Using discussion protocols in a live online learning format promotes independent student collaboration and engagement in group discussions through quality instruction and student support. In conjunction with the use of Google documents and live online breakout rooms (Zoom, Webex, or Google Meets), protocols drive independent student discussion and collaboration using a set of guidelines that include student roles and responsibilities. Discussion protocols also allow for fostering student-to-student relationships and for providing immediate real-time feedback by faculty.
In Fall 20, math courses transitioned to a Live Online format versus traditional online. Faculty spent the summer frantically learning technologies and strategies through workshops, brainstorming sessions, and social media. Math faculty also trained one another on Zoom/Webex, NearPod, and Whiteboard.fi with a common goal - to learn and implement new tools in the virtual environment to keep students engaged; increasing student success and persistence.
Update (1 week after CATS was originally submitted): After submitting this CATS, students began learning about Power Series (which is one reason to learn Convergence/Divergence of series discussed in this CATS). WIth the scaffolding handout, they were able to come up with how to deteremine convergence/divergence of Power Series on their own! Again, I typically have to do a lot more lecture, but I didn't. The scaffolding handouts layed the ground work for this next section, and the students were highly engaged, talking, collaborating, and coming up with concepts on their own.
Peer Lead Focus and Learning Review
Monitoring student engagement and learning during class & providing feedback is tough due to lack of time. One way to do this is Peer lead learning review; it monitors engagement and provides feedback.
The class was divided into six groups of four students; one student acted as a peer leader. The peer leaders were rotated after 3 weeks, allowing each group member to act as a peer leader.
As a Communications instructor I stress the importance of public speaking skills in many of my courses. To aid students in optimizing their speech presentations, I include class time for small group rehearsal. After a dozen semesters teaching communications I have observed that many students do not engage in the rehearsal activity or they use the dedicated time ineffectively. To optimize the process and motivate students to practice their speeches, I changed the lesson plan in two ways: 1) conduct more than one rehearsal activity for shorter periods of time and 2) break down the componen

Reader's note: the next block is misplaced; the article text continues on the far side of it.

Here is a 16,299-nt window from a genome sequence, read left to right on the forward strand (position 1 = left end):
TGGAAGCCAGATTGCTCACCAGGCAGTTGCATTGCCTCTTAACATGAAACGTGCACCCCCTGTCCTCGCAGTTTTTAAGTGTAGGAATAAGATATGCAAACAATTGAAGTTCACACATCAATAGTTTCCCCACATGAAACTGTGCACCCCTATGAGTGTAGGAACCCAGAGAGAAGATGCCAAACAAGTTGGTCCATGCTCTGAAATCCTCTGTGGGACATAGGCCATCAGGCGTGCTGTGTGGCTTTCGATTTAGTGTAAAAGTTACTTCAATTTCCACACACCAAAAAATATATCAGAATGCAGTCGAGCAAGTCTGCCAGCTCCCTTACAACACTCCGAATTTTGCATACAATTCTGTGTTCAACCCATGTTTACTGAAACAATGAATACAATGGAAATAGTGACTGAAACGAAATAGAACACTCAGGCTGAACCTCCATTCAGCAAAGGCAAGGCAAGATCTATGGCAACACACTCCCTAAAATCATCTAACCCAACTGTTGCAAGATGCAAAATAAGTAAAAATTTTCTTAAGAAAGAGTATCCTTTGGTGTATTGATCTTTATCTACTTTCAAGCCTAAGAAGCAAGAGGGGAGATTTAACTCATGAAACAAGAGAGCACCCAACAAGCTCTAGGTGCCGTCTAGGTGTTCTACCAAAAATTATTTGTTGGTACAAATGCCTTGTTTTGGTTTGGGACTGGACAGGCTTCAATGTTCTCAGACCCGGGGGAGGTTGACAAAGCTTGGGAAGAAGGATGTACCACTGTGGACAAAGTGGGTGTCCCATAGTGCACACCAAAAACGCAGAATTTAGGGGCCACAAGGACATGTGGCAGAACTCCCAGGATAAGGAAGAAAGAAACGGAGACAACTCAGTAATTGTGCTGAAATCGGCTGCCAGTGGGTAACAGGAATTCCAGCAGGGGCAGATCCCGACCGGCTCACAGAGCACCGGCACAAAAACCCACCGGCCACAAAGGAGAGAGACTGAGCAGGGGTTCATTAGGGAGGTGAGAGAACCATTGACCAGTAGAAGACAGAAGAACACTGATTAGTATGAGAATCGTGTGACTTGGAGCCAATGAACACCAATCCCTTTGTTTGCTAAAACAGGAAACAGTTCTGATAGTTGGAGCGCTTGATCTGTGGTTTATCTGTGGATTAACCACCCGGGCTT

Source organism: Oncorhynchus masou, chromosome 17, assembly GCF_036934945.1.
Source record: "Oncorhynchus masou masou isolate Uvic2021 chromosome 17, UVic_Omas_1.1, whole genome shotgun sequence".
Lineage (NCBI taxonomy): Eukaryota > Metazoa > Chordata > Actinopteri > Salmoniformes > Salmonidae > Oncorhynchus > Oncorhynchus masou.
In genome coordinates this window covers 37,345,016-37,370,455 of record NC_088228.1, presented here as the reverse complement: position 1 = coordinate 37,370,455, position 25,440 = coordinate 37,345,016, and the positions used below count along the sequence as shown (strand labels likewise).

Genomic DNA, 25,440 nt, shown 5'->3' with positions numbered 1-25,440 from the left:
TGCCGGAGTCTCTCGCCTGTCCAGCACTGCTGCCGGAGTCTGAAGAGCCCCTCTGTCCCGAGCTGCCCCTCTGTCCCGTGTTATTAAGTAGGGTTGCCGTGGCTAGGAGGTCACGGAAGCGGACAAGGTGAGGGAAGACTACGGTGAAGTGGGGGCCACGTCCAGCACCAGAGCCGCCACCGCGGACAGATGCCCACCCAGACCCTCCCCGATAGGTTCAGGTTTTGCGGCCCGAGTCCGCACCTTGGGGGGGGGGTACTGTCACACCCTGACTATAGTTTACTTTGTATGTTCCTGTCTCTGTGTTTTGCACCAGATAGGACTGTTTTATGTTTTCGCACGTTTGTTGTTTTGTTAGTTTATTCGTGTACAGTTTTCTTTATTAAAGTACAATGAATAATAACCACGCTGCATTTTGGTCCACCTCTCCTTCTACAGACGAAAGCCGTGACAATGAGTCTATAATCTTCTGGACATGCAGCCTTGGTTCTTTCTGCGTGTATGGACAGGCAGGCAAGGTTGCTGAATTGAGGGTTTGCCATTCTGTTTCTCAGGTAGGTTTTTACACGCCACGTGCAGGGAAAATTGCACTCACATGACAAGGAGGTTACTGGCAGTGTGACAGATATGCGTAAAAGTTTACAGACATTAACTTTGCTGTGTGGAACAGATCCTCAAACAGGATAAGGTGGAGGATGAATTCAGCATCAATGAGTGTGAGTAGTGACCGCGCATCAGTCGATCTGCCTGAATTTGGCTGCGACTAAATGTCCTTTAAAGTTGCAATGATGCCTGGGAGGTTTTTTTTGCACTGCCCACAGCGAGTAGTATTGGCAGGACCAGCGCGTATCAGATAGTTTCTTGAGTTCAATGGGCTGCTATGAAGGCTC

The purpose of this qualitative study was to evaluate an environment to determine whether or not it encourages interaction among tutors and faculty. Prior to the intervention in Spring 2020, tutor and faculty interaction was low during pre-semester meet-and-greet sessions; the sessions were conducted in a panel format with tutors comprising the audience. The Spring 2020 session, however, was held in a small-group format, and informal feedback was positive. Formal tutor survey results showed that the small groups enabled more flow of conversation as well as deeper connection.
Through conversations with the tutors, a desire was discovered to be better. The tutors know their material very well but wanted to see if there was a way to improve on their delivery style and customer service. I introduced the concept of continuous quality improvement (CQI) which is a culture of never-ending improvement. The assumption is that unless we learn something about what we are doing, we are unlikely to know how to improve it.
I teach MGT101 online and most of the assignments are discussions and essays.I would like to explore more ways of online engagement using the Groups feature in Canvas. Discussions work fine, but I notice it can be challenging to encourage students to respond in a non-forced, non-mechanical way. Last semester, I used a group assignment from the course master. The assignment required students to read a case study, and as a team, respond to the written assignment as a discussion within their group. Groups gave students control of the assignment in their learning workspace.
Knowledge retention and transfer are at the core of what we do. It is evident that all students learn in different ways. However, if students are asked to DO something in the process of learning they will not only retain the information but rather be able to comprehend how it is applied to the real world. In addition, as the students start to report out to the class the instructor can listen to the responses and clarify or demonstrate the material to ensure long term retention success. For more information not included in this write up, please attachments.
Update: In Fall 2020 and Spring 2021, I continued to use the scaffolding handout that addressed conceptual understanding of limits at infinity (as described in this CATS). This handout addresses EMCC's ILO of critical thinking along with the CLO of choosing the most appropriate tool/technique to solve a problem. In both Fall and Spring semesters, I had similar results with roughly 75% of students (both semesters) answering the limits at infinity question correctly on the final.